Did Jesus Claim to be God?

They say the best offense is a good defense. With Easter around the corner, I am expecting a blitz of shoddy scholars/bloggers (what's the difference these days?) attempting to cast a shadow of doubt on the person and work of Christ. One oft repeated argument is: "Jesus never claimed to be God." I have already shared an anticipatory post on the biblical support for the deity of Christ here. While I am certain this list sufficiently parries any claims to the contrary, I believe there is an explicit claim to deity from the mouth of Jesus that has been overlooked due to an oversight in intertextual titles.

I have been translating Matthew, and I was trucking along fine until I came to the sobering passage in Matthew 7:21-23. As an aside, translation is an interesting process. Sometimes your mind sort of goes into cruise control, as your translation can actually become a mere mental exercise of substituting the English words in place of the Greek–rather than exploring the semantic range of each word. And that's just what happened when I came to v. 21: "Οὐ πᾶς ὁ λέγων μοι· κύριε κύριε, εἰσελεύσεται εἰς τὴν βασιλείαν τῶν οὐρανῶν, ἀλλʼ ὁ ποιῶν τὸ θέλημα τοῦ πατρός μου τοῦ ἐν τοῖς οὐρανοῖς," or as most English translations have it, "Not everyone who says to me, ‘Lord, Lord,’ will enter the kingdom of heaven, but the one who does the will of my Father who is in heaven."

It's a memorable passage. I have heard many evangelists strum their somber call of repentance to this nocturne. And as expected, my memory kicked in, and I translated it as it is typically written. I wondered, though, where else has "κύριε κύριε" (Lord Lord) appeared in the New and Old Testament? As κύριος means "lord", it shouldn't be much of a surprise that in every instance where "κύριε κύριε" appears in the NT, it is translated as "Lord Lord."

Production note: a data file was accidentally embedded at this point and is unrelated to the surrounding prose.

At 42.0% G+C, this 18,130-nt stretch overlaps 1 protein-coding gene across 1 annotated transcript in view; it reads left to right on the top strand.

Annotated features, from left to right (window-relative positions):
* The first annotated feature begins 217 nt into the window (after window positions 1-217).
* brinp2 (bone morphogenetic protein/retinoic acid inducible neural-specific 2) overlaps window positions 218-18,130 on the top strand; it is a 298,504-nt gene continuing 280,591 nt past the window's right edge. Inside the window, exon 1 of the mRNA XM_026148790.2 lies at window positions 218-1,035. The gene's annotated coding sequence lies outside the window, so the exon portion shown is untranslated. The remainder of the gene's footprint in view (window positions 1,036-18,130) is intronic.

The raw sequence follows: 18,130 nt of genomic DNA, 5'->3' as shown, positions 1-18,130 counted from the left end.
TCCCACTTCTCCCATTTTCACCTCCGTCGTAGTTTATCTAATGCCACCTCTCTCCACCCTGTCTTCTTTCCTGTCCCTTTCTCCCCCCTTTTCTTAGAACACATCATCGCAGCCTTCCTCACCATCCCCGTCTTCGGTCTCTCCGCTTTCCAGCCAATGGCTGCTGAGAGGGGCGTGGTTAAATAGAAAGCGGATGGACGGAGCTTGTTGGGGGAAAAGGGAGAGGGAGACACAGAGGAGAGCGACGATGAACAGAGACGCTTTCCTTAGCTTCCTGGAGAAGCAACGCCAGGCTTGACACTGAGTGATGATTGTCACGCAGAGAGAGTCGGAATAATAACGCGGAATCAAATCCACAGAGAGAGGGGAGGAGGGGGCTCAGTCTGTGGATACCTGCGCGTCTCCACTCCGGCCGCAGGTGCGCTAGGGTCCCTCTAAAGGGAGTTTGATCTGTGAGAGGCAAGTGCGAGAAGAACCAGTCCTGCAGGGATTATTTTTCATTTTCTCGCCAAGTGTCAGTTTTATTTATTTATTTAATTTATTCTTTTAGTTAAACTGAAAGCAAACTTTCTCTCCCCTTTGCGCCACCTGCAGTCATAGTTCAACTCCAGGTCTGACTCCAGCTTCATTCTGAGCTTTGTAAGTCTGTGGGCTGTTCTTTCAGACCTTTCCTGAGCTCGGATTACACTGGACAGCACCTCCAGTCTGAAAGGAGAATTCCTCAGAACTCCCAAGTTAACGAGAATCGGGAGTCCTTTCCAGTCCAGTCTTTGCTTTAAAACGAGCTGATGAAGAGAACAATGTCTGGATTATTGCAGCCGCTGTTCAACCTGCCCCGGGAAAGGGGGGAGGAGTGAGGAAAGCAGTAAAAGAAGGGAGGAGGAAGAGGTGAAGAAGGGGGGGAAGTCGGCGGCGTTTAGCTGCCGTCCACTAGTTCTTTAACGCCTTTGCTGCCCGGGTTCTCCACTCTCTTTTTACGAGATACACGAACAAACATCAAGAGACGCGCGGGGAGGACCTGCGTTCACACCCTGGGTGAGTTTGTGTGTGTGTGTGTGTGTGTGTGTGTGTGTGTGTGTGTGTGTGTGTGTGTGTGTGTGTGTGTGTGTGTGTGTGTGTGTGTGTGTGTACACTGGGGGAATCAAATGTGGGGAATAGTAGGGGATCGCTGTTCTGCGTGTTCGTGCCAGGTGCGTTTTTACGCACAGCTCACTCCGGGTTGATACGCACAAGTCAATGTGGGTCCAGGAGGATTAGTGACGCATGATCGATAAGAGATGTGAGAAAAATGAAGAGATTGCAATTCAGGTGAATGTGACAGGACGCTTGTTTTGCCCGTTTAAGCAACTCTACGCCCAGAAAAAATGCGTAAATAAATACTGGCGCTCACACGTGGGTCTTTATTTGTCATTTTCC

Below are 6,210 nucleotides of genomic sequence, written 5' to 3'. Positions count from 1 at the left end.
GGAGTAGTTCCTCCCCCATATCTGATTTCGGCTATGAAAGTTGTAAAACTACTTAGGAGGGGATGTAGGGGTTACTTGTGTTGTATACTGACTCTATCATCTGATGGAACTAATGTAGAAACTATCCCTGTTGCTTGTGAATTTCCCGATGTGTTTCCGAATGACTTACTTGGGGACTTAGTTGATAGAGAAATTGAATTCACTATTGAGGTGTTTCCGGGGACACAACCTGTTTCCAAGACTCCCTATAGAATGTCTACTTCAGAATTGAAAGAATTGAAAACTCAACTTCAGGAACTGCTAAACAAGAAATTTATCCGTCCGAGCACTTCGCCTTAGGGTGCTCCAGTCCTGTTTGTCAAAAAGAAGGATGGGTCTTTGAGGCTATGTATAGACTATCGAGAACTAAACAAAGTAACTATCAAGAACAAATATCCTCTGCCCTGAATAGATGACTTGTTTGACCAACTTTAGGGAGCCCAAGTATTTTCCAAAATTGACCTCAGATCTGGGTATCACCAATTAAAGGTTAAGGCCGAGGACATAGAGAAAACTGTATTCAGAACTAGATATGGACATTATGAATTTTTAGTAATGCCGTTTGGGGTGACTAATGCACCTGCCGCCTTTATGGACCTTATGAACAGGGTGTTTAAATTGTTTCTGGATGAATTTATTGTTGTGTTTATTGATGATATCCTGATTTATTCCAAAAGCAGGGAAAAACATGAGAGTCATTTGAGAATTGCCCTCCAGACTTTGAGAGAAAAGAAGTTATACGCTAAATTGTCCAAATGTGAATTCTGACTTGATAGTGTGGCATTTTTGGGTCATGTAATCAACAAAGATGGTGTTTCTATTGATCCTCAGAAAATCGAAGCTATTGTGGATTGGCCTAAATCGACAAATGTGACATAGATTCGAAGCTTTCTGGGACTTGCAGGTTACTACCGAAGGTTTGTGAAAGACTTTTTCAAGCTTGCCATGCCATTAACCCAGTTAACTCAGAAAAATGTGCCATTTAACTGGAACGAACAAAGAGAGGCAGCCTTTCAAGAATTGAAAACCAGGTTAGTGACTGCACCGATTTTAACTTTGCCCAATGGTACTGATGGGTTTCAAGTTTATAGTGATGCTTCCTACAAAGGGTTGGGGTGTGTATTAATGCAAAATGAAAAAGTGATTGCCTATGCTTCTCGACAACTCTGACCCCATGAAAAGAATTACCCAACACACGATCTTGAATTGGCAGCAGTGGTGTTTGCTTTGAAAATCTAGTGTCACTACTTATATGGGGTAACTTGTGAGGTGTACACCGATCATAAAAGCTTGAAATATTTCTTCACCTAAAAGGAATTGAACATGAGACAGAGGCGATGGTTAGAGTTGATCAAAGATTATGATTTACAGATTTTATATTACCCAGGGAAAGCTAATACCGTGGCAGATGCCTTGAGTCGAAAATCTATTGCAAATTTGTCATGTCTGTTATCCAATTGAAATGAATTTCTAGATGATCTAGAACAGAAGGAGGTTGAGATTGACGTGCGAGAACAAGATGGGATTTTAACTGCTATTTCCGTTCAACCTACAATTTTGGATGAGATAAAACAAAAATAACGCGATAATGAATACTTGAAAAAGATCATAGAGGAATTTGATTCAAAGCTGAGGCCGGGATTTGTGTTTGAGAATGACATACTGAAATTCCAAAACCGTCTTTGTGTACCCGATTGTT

[Clicking on the image will open a PDF of the table with Logos hyperlinks for each respective file.]

Here's where this gets interesting. There are 19 instances of "κύριε κύριε" in the LXX (Greek translation of the OT). Since the English translations primarily rely on Hebrew, the title is never rendered as "Lord, Lord" in any English version of the Old Testament as the Hebrew doesn't use this title. Reason being, this title is universally understood to be a direct referent for the Lord God every single time. What's more, in at least Deuteronomy 9:26; 1 Chronicles 17:24; Psalm 130:3 (129:3 LXX); 139:8; Jeremiah 28:62, κύριε κύριε stands in place of the tetragrammaton–the Hebrew name of God transliterated in four letters as "YHWH."

What does this all mean? In Matthew 7:21-23, Jesus 1) claims to be the eschatological judge, 2) has personal relation to the Father ("my" Father and not the standard "our" Father), and 3) applies the title used 19 times in the LXX for the Lord God to himself. Maybe this is just a systematician overstating the case, but in my opinion this is one of the clearest proofs for Christ's deity in the entire New Testament. Here, the claim comes directly from the mouth of Jesus.

With the certainty of forthcoming posts from quality journalists like Newsweek, Huffpost, and the Onion, I leave you with the sagacious words of the prophetess of our era, Taylor Swift: "Haters gonna hate hate hate."